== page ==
PSA Peugeot Citroen (UG), the unprofitable French automaker, opened a third assembly plant in China, expanding in the world’s largest vehicle market even as a slump in European demand prompts it to cut jobs at home.
Chief Executive Officer Philippe Varin, who flew in for the opening ceremony in Wuhan, central China, said the plant will help the company capture 5 percent of the nation’s market by 2015. The Citroen C-Elysee and Peugeot 301 sedan will be among four models produced at the factory, opened with Dongfeng Motor Corp., which will increase the company’s annual capacity by two-thirds to 750,000 units by the end of 2015, it said.
Peugeot’s expansion in China contrasts with its job cuts in France. The Paris-based automaker, which produced 40 percent of its vehicles at home last year, reported a 576 million-euro ($753 million) operating loss last year and has started implementing a restructuring plan that includes closing a factory on the outskirts of the capital and eliminating 11,200 positions in the country.
“China is probably the only way for PSA to get out of their difficulties in Europe,” said Klaus Paur, global head of automotive at industry researcher Ipsos in Shanghai. Peugeot’s reliance on Europe has “amplified” their problems, he said.
European car sales fell to a 20-year low in May as record joblessness caused by a recession in the euro area reduced demand at Peugeot, Renault SA, Fiat SpA (F) and General Motors Co. (GM) Political leaders are seeking ways to revive a shrinking economy weighed down by the sovereign-debt crisis, with unemployment in the 17 countries using the euro reaching a record 12.2 percent in April.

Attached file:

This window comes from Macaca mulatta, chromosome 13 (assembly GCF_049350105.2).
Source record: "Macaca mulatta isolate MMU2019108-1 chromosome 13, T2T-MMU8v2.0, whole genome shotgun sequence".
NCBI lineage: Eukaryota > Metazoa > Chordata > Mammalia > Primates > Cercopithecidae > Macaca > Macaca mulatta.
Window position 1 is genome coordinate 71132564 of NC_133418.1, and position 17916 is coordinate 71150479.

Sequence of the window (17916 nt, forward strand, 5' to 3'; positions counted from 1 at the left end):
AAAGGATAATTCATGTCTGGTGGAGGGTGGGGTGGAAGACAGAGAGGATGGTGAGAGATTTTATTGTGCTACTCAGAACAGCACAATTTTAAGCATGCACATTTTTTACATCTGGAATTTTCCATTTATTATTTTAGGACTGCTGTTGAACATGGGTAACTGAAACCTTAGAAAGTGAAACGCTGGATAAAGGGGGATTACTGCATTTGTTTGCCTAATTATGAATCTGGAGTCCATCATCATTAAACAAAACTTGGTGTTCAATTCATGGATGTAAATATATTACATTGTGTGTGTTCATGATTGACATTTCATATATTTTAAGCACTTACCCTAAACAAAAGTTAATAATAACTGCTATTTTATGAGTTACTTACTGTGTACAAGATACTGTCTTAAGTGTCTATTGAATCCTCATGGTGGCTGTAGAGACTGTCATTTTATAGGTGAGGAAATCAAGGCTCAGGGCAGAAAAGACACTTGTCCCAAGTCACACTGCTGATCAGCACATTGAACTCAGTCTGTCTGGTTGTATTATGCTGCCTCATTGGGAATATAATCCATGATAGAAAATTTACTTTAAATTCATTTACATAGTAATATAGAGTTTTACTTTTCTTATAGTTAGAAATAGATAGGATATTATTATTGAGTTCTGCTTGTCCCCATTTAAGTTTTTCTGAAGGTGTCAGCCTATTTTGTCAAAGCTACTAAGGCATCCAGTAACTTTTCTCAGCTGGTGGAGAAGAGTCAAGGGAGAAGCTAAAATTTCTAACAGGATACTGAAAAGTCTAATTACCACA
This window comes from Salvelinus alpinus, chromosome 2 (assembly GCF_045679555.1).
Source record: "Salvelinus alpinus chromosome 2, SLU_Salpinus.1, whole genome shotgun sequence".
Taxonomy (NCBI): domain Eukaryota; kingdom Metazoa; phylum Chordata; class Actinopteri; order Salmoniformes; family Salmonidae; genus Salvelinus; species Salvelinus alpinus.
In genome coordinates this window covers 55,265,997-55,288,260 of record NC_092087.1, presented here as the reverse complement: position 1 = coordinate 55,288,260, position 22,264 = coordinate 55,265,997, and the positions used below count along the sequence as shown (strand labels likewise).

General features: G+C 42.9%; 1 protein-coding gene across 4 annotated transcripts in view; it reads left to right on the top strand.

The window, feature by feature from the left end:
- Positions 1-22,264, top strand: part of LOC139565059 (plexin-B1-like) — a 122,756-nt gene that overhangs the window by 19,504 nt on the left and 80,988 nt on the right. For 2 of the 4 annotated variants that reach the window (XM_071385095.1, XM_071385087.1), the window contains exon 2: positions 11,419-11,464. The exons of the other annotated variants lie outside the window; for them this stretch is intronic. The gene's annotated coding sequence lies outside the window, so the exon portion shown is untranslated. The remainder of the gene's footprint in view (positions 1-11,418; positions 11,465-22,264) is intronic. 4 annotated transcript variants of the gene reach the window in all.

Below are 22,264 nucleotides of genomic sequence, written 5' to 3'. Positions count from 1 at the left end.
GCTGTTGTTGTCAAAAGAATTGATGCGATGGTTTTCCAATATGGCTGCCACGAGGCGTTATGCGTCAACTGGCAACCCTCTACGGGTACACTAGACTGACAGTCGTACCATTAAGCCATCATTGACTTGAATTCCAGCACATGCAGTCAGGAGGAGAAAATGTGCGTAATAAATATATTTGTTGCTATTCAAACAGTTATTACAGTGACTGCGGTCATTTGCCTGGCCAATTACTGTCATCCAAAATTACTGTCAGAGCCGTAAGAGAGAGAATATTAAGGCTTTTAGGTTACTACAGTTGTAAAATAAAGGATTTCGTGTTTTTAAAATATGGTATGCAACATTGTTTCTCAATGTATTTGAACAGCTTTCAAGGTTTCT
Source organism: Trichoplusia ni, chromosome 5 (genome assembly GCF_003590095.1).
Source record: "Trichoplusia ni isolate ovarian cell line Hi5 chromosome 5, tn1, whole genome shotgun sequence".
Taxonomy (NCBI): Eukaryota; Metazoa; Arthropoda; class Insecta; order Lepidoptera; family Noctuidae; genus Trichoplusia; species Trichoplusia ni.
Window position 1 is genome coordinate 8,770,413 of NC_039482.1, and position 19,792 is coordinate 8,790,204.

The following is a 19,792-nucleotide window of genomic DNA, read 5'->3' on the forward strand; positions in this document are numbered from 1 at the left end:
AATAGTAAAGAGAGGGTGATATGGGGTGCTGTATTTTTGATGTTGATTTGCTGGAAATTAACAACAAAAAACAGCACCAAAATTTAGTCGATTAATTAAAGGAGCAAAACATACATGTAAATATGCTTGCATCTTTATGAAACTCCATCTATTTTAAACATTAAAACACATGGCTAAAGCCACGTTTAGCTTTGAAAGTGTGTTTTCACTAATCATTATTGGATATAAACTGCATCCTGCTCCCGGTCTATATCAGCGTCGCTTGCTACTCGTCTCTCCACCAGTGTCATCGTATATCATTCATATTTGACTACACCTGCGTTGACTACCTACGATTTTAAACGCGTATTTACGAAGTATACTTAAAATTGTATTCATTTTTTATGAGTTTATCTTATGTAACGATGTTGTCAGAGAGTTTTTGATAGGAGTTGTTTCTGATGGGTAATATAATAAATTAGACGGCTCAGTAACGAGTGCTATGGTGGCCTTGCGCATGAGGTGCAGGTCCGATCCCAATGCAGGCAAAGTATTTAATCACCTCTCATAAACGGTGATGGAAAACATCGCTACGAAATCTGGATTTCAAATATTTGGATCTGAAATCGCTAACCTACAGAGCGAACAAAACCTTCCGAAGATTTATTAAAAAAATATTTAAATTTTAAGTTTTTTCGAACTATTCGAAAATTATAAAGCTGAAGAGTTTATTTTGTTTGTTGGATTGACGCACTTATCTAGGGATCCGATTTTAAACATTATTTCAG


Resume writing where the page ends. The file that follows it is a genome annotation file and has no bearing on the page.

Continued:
Dongfeng Peugeot Citroen’s sales in China surged 33 percent to 276,896 units in the first half of the year and the company is planning to introduce 11 models in the country until 2015, Dongfeng Peugeot Citroen General Manager Qiu Xiandong said today. That would put it on course to outpace China’s passenger-vehicle market, which has risen 15 percent in the first five months.
The automaker raised its sales target in China to 557,000 units this year from 500,000 units on improved demand, according to Gregoire Olivier, chief executive of Asian operations, in an April interview. China may overtake France as its biggest market by 2015, he said in February.
Jean Mouro, deputy general manager at Dongfeng Peugeot Citroen, said the company plans to introduce at least one model for each of its brands annually until 2015. The company plans to increase its dealerships in China to 1,200 by 2015 from 878 at the end of this year, Mouro said.
Peugeot sells three SUVs -- the locally produced Peugeot 3008, the imported Citroen C4 Aircross and Peugeot 4008 -- along with sedans and hatchbacks in China. The C2 and Peugeot 207, their lowest-priced models, start from 71,800 yuan ($11,700), according to the company’s website.
The French automaker will produce cars for its premium DS line in Shenzhen with Changan Automobile Group.
By making cars in China, Peugeot avoids tariffs that add at least 25 percent to costs of imported cars. Last month, GM started work on a new Cadillac factory in Shanghai while Ford Motor Co. (F) opened an assembly plant in southern China that more than doubled its production capacity.
French auto brands increased their market share of passenger vehicles in China to 3.2 percent in the January-to-May period from 2.8 percent a year earlier, according to the auto association. They trailed American, Japanese, Germany and Korean marques among foreign automakers.
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